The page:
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# Power (electrical)

If you look carefully at a stereo, hair dryer, or other household appliance, you find that most devices list a “power rating” that tells how many watts the appliance uses. In this section you will learn what these power ratings mean, and how to figure out the electricity costs of using various appliances.

The three electrical quantities

We have now learned three important electrical quantities:

Paying for electricity

Electric bills sent out by utility companies don’t charge by the volt, the amp, or the ohm. You may have noticed that electrical appliances in your home usually include another unit – the watt. Most appliances have a label that lists the number of watts or kilowatts. You may have purchased 60-watt light bulbs, or a 900-watt hair dryer, or a 1500-watt toaster oven. Electric companies charge for the energy you use, which depends on how many watts each appliance consumes in a given month.
A watt is a unit of power

The watt is a unit of power. Power, in the scientific sense, has a precise meaning. Power is the rate at which energy is flowing. Energy is measured in joules. Power is measured in joules per second. One joule per second is equal to one watt. A 100-watt light bulb uses 100 joules of energy every second. Where does the electrical power go?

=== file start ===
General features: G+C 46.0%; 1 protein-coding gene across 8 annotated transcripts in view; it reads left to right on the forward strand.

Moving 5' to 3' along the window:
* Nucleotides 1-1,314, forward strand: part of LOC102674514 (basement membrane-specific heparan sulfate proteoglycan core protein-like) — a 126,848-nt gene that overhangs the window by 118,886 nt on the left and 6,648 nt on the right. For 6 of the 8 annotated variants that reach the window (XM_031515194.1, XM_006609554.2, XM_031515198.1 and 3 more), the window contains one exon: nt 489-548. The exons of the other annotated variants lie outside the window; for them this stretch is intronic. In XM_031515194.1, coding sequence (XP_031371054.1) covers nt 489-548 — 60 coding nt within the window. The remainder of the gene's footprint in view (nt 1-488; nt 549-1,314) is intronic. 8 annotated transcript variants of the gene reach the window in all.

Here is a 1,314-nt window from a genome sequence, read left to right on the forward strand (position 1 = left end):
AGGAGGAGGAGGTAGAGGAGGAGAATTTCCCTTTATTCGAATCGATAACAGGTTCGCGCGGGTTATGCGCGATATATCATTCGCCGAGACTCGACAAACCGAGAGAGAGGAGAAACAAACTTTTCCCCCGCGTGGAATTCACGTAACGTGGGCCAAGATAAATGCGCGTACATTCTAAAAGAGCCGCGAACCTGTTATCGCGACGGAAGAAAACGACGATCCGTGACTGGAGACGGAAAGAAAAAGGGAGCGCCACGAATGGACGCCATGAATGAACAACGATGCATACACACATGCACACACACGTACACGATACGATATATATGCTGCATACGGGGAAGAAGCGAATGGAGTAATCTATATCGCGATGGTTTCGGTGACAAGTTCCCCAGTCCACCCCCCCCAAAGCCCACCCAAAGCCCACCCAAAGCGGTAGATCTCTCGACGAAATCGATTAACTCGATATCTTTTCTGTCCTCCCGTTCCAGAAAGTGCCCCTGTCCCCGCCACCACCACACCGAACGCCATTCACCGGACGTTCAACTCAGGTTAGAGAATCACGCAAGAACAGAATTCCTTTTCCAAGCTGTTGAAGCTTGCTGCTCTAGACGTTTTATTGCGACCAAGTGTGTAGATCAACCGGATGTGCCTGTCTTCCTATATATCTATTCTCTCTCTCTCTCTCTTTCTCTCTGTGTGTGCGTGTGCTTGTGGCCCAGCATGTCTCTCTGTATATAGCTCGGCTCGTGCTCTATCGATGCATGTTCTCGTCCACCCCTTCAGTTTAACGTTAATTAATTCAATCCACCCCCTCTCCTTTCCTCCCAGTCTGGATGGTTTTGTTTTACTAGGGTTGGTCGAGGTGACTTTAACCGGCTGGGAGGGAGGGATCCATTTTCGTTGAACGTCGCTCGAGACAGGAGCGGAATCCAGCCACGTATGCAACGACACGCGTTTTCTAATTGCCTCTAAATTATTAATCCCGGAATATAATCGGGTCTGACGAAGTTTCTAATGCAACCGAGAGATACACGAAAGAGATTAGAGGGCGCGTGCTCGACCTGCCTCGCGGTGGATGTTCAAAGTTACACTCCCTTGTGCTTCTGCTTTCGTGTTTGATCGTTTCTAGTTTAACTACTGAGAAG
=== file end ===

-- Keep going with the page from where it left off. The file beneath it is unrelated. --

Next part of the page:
Electrical power can be easily transformed into many different forms. An electric
motor takes electrical power and makes mechanical power. A light bulb turns electrical power into light and a toaster oven turns the power into heat. The same unit (watts) applies to all forms of energy flow, including light, motion, electrical, thermal, or many others.

Power in a circuit can be measured using the tools we already have. Remember
that one watt equals an energy flow of one joule per second.

Amps = flow of 1 coulomb of charge per second

Volts = an energy of 1 joule of energy / coulomb of charge

If these two quantities are multiplied together, you will find that the units of
coulombs cancel out, leaving the equation we want for power.

Watts equal joules/second, so we can calculate electrical power in a circuit by
multiplying voltage times current.

# P = VI

power measured in watts; voltage in volts; current in amps

A larger unit of power is sometimes needed.

A 1500-watt toaster oven may be labeled 1.5 kW.

kilowatt (kW) is equal to 1000 watts, or 1000 joules per second.

Horsepower – another common unit of power often seen on electric motors

1 horsepower = 746 watts.

Electric motors you find around the house range in
size from 1/25th of a horsepower (30 watts) for a small electric fan to 2 horsepower (1492 watts) for an electric saw.